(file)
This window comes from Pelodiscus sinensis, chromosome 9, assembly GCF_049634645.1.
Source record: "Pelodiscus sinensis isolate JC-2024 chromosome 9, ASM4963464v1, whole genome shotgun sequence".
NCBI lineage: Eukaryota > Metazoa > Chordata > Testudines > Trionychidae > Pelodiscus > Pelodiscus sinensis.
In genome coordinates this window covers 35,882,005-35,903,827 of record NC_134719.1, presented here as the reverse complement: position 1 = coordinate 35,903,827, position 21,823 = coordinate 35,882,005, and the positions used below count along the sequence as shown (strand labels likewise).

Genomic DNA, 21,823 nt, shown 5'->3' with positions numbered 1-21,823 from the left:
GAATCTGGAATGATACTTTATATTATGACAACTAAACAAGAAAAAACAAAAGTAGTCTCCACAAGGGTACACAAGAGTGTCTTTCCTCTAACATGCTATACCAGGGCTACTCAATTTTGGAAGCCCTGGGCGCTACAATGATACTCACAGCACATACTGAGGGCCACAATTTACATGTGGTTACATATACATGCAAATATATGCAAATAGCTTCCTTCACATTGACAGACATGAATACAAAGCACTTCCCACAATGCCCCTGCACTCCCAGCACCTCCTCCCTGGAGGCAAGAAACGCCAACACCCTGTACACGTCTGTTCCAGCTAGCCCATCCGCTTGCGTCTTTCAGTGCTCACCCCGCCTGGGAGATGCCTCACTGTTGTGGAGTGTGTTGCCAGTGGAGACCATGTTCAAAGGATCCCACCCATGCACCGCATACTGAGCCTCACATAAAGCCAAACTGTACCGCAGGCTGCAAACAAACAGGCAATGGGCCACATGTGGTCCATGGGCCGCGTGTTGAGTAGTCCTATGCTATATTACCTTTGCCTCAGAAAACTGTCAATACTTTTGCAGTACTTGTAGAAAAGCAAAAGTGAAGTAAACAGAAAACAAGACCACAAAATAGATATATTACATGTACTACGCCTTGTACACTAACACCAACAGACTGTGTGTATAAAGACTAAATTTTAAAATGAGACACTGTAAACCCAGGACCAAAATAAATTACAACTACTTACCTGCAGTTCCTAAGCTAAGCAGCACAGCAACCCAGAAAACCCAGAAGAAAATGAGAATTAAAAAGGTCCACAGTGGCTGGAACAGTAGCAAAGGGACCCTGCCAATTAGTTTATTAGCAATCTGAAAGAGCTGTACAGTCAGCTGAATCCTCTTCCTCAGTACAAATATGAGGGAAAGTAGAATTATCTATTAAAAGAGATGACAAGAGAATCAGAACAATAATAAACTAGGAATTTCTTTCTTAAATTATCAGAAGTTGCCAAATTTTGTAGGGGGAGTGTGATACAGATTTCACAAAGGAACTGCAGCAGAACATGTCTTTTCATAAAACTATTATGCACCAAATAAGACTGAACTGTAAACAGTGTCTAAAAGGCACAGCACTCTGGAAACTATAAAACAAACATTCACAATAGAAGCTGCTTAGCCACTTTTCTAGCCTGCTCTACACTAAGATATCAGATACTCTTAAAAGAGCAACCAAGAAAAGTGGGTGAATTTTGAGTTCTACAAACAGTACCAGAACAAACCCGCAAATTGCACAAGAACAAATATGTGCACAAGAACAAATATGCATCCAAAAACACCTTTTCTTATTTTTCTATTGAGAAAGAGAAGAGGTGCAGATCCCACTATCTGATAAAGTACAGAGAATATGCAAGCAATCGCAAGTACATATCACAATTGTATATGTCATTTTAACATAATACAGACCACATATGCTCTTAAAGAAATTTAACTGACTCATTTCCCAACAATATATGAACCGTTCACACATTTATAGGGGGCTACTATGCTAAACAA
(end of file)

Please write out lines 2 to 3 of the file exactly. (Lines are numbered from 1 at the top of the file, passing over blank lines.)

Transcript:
Source record: "Pelodiscus sinensis isolate JC-2024 chromosome 9, ASM4963464v1, whole genome shotgun sequence".
NCBI lineage: Eukaryota > Metazoa > Chordata > Testudines > Trionychidae > Pelodiscus > Pelodiscus sinensis.